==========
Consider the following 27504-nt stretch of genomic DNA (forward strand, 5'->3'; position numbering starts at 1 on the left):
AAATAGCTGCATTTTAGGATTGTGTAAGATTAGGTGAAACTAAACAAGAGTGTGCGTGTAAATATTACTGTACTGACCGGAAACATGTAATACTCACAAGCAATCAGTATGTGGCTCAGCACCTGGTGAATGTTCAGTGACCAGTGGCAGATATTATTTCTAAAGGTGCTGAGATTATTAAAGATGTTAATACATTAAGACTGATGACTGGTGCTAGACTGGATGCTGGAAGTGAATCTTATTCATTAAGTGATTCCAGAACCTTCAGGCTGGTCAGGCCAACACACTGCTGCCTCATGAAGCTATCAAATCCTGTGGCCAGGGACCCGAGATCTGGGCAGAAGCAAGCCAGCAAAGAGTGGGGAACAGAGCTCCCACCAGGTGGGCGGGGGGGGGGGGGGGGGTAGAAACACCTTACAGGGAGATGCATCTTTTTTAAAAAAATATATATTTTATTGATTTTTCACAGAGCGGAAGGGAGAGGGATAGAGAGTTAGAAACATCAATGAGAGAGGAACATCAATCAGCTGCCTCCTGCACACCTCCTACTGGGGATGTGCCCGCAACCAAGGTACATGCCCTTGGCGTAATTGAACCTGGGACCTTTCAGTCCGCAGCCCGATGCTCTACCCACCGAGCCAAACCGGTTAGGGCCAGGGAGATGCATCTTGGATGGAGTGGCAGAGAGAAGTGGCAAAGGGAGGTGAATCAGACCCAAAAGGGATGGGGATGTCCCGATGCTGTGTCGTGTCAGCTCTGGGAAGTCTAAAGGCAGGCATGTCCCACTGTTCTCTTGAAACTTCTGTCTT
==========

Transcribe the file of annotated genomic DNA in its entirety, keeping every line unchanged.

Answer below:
Consider the following 27504-nt stretch of genomic DNA (forward strand, 5'->3'; position numbering starts at 1 on the left):
AAATAGCTGCATTTTAGGATTGTGTAAGATTAGGTGAAACTAAACAAGAGTGTGCGTGTAAATATTACTGTACTGACCGGAAACATGTAATACTCACAAGCAATCAGTATGTGGCTCAGCACCTGGTGAATGTTCAGTGACCAGTGGCAGATATTATTTCTAAAGGTGCTGAGATTATTAAAGATGTTAATACATTAAGACTGATGACTGGTGCTAGACTGGATGCTGGAAGTGAATCTTATTCATTAAGTGATTCCAGAACCTTCAGGCTGGTCAGGCCAACACACTGCTGCCTCATGAAGCTATCAAATCCTGTGGCCAGGGACCCGAGATCTGGGCAGAAGCAAGCCAGCAAAGAGTGGGGAACAGAGCTCCCACCAGGTGGGCGGGGGGGGGGGGGGGGGTAGAAACACCTTACAGGGAGATGCATCTTTTTTAAAAAAATATATATTTTATTGATTTTTCACAGAGCGGAAGGGAGAGGGATAGAGAGTTAGAAACATCAATGAGAGAGGAACATCAATCAGCTGCCTCCTGCACACCTCCTACTGGGGATGTGCCCGCAACCAAGGTACATGCCCTTGGCGTAATTGAACCTGGGACCTTTCAGTCCGCAGCCCGATGCTCTACCCACCGAGCCAAACCGGTTAGGGCCAGGGAGATGCATCTTGGATGGAGTGGCAGAGAGAAGTGGCAAAGGGAGGTGAATCAGACCCAAAAGGGATGGGGATGTCCCGATGCTGTGTCGTGTCAGCTCTGGGAAGTCTAAAGGCAGGCATGTCCCACTGTTCTCTTGAAACTTCTGTCTT